U.K. Group Backed by Hugh Grant Caused Damage in Press Reform Talks, Politician Says
J.K. Rowling, John Cleese and other celebrities have also supported changes to newspaper regulation proposed by Hacked Off.
LONDON – U.K. culture secretary Maria Miller has said that a press reform group, of which Hugh Grant is a director, caused "lasting damage" to press reform efforts.
The group, Hacked Off, has also received support for its reform efforts from such big entertainment industry names as J.K. Rowling, John Cleese, Terry Gilliam, musician Bryan Adams and author Helen Fielding.
The group earlier this year got involved in political negotiations over regulation in late-night talks with members of the three main political parties in the offices of the leader of the Labour Party, after which the British government unveiled plans for a so-called royal charter for a new press regulator.
Newspaper companies had long been weary of Hacked Off's efforts and used its involvement as another reason to oppose the proposed regulator.
Hacked Off's involvement "became quite a destructive force in the perception of the press," Miller told fellow members of parliament in the culture, media and sport select committee, according to the Guardian. "I think it made some lasting damage. We had managed to get to a stage where we were on the verge of agreement. Some of the interventions over [that] weekend created a great deal of bad will."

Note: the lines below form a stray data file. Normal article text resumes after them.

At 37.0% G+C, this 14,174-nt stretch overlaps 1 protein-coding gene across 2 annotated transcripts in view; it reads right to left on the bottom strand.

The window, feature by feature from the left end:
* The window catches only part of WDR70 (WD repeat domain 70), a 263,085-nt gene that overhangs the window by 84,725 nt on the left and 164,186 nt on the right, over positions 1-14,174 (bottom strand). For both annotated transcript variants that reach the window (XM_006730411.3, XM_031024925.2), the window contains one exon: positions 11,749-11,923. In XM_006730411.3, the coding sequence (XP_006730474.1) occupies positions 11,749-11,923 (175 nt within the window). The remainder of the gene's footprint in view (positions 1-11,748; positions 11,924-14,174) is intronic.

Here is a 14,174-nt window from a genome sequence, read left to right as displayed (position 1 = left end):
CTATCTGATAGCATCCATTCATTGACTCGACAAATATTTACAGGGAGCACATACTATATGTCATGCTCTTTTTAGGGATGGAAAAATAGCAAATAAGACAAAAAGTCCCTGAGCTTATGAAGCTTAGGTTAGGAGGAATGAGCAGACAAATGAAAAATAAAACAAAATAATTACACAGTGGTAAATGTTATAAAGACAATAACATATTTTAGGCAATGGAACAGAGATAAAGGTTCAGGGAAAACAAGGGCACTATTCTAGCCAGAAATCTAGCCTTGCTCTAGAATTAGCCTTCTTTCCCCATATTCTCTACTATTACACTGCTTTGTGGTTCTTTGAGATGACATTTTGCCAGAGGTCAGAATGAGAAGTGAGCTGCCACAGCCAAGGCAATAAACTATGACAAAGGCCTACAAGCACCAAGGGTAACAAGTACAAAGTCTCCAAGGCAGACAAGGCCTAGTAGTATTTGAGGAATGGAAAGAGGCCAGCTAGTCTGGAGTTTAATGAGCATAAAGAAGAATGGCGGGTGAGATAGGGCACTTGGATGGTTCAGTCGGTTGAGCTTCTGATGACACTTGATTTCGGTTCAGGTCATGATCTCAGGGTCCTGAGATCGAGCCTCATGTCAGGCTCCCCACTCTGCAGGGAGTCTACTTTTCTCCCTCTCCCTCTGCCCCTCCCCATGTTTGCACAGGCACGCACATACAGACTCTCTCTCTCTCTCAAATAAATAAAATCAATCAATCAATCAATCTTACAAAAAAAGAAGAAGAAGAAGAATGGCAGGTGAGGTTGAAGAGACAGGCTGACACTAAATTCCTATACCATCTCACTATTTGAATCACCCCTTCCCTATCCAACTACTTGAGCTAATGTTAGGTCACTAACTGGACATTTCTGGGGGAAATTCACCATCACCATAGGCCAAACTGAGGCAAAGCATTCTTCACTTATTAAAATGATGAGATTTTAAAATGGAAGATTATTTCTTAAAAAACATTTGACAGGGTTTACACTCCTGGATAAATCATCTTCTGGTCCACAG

The newspaper industry has been promoting its own proposed self-regulator, the so-called Independent Press Standards Organization. That has meant a compromise between the industry and British politicians has yet to be reached more than a year after the Leveson Report, ordered amid the phone-hacking scandal, outlined reforms needed.
Miller said though that she was an "optimist" and that she feels she has made progress in her attempts to improve relations with the newspaper industry.
"It took a great deal of work to get that back on track," the Guardian quoted her as saying.
Evan Harris, associate director of Hacked Off, said: "The large media corporations were never going to like losing their useless and obedient [self-regulatory] model and have tried to scapegoat Hacked Off because we have given an effective voice for the first time to the ordinary victims of press abuse."